My Life as an Archetype II

n. a person who professes or is supposed to practice magic or sorcery; a sorceress
n. a practitioner of a Nature-based religion founded on ancient beliefs, which honors both male and female divine principles
and includes the practice of magic, esp healing magic and divination
n. a fascinating or enchanting woman

From the Anglo-Saxon wicca (“the wise one”).

The young witch is first and foremost a sensual and sexual creature – her power centered directly in her femininity. She is beautiful, self-assured, powerful. She knows how to “bewitch” and seduce men. A Siren, her feminine allure is more powerful than the strongest man’s fist. She can tame the wild man, like Circe does in The Odyssey, turning the Greek hero’s men into swine – beasts who are easily controlled. She can tempt, beguile and “charm” with her pretty face, her scantily-clad, curvaceous body, her tender touch, her soft voice. Her body and voice are her weapons and men are powerless to resist her. link

v. to bewitch

The Witch Archetype uses knowledge of the universal laws of nature, the conscious mind and esoteric powers to manifest their desires. The Witch may be one of your Archetypes if you have the gift of understanding how to transform situations, influence people, and make your visions and dreams a reality.

The Moon

All images remain the property of their original owners. All rights reserved.

In classical times, ancient Thessalian witches were believed to control the moon… link
The Moon is more than just a Wicca symbol. She is a primary Wiccan Goddess. The Moon represents the Feminine Aspect of the Divine…(and) is perhaps the most universal Wicca symbol. link
The Moon is very symbolic to witches and pagans who use the time of the new, waxing, full and waning quarters for magic and spell-making… link
It came to represent the goddess…Hecate, and via the patronage of (her) came to be used as a symbol of Byzantium

Hecate   [also Sorceress]
Lilith*   [also Female Demon, Lamia/Vampire/Succubus, Seductress]
Matteuccia di Francesco  [also Sorceress]
Jadis, The White Witch ~ The Lion, the Witch, and the Wardrobe
[daughter of Lilith]
Jennifer  ~ I Married a Witch [played by Veronica Lake]
Prue, Piper, Phoebe, Paige ~ Charmed
ALL the Owens women ~ Practical Magic
Sarah, Bonnie, Nancy, Rochelle & Lirio ~ The Craft
Alexandra, Jane & Sookie ~ The Witches of Eastwick
Samantha, Endora, Serena et al ~ Bewitched
List of fictional witches  (wiki)

Hecate Poole

Penny Dreadful
* “…Jewish folk tradition, which associates Lilith both with long hair (a symbol of dangerous feminine seductive power
in Jewish culture), and with possessing women by entering them through mirrors.” link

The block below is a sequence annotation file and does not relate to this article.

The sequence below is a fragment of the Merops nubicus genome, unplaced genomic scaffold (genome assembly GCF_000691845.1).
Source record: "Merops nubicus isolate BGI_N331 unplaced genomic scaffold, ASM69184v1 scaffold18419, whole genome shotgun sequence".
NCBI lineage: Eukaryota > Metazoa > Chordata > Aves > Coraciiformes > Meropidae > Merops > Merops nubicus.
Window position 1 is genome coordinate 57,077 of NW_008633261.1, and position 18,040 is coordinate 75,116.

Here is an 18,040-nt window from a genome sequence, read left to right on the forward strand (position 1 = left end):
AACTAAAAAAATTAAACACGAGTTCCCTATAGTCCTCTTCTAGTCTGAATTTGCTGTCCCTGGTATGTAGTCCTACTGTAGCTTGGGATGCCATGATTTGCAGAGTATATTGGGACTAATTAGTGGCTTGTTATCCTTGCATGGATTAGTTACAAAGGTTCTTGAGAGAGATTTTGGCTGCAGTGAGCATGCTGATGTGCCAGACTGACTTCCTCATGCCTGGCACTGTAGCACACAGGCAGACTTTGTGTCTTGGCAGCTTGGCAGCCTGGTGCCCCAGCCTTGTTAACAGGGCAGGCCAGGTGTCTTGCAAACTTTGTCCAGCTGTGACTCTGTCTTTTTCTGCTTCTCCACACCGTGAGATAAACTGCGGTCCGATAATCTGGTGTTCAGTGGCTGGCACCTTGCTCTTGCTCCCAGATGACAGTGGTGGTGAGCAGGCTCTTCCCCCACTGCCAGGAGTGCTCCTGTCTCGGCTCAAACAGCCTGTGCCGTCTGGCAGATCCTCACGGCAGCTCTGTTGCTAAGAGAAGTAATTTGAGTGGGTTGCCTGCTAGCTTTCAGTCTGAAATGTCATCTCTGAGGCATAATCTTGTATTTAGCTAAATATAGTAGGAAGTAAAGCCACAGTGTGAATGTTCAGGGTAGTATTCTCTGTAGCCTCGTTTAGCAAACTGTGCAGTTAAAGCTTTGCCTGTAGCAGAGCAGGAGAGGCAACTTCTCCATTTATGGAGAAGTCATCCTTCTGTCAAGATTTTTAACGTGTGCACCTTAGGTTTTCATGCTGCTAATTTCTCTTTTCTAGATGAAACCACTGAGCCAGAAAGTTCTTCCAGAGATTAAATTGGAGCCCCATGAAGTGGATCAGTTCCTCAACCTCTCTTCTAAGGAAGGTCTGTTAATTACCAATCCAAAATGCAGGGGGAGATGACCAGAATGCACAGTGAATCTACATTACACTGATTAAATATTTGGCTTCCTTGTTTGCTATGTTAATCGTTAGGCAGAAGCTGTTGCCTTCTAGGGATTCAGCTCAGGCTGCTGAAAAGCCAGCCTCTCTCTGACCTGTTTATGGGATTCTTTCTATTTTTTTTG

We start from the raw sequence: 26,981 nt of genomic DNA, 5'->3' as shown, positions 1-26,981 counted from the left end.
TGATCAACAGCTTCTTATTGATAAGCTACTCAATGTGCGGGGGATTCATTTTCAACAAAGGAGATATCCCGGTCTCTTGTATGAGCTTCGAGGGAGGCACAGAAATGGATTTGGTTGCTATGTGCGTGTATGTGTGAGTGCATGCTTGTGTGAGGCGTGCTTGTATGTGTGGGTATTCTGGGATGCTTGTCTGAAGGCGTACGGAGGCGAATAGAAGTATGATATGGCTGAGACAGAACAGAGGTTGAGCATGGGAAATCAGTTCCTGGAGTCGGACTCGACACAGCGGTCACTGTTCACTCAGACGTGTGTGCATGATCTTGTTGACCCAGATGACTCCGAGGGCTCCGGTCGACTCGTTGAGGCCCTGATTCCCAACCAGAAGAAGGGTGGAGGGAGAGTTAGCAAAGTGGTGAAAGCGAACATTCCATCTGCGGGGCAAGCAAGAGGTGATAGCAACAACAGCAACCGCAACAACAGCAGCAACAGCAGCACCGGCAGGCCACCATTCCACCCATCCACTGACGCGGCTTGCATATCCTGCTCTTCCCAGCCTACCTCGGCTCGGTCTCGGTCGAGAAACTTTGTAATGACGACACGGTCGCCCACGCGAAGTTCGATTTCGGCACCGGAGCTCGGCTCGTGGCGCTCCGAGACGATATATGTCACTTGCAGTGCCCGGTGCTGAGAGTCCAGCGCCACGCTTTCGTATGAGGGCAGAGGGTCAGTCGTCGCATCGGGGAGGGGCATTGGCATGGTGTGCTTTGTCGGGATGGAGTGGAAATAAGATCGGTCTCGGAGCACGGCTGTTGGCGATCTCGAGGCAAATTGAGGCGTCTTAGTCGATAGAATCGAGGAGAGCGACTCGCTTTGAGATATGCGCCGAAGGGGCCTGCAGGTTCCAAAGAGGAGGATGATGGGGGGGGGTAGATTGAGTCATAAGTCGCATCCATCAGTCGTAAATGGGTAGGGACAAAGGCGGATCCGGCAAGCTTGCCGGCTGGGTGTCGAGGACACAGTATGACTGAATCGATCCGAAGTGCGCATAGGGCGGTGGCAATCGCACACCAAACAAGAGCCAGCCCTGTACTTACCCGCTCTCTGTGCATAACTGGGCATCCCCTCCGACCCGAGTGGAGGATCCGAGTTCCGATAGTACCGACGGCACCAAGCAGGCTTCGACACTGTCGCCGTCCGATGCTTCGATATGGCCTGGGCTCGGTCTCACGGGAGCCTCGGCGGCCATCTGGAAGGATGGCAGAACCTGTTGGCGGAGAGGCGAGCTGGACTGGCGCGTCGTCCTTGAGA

We interrupt this article to issue an important public service message:

What’s the difference between a Sorceress and a Witch?!?

(You’d think an answer to that question would be a simple one…)

“The term ‘witch’ has been traced by etymologists to the Old English ‘wicce,’ meaning a female magician or Sorceress. Specifically, a ‘wicce’ was a woman who made dealings with evil spirits. Although not verified, it has been suggested that the original meaning of ‘wicce’ was more precise than as a synonym for Sorceress, referring to a specific set of practices. In 1584, Reginald Scot observed in his ‘The Discoverie of Witchcraft’ that ‘witch’ and ‘wise woman’ were essentially synonymous.” link

“…sorcerers as dominant persons who deliberately use rituals to impose their will and mediate cosmic power both for constructive and destructive purposes. Political leaders often possess a monopoly of sorcery skills. (!) By contrast, Stephen characterizes witches as socially unimportant persons who harbor totally destructive powers and carry blame for misfortune and death. Their powers cannot be controlled. They are accused, denounced, and punished.” link

(There are still too many overlapping, grey areas…)

“What drew me to the image of the witch is that she is a dangerous figure of female power, associated with fear of female sexuality and the need to silence and burn women who are too beautiful or have too much social & sexual power or too much knowledge…this is the image men want in their fantasy woman…” link

(Now that’s more like it.)
Witches are seductive icons of sexual power and knowledge.

(OK, this kinda sums up my Sorceress Archetype…)
(Actually, it can be used to describe ALL of them…but I’m getting ahead of myself.)

lived alone in the woods, surrounded by animals

had a cat

“Witches are often portrayed as very knowledgeable in the workings of nature, especially plants and weather. A Witch will be closer to earth watching the seasons turn and advising people when to plant their crops. It’s common for witches to live alone in the woods, and to be a nature-lover…A Witch probably has a green thumb too, so she can grow herbs for her magic potions…Witches are often seen around animalscats are the most common…” link **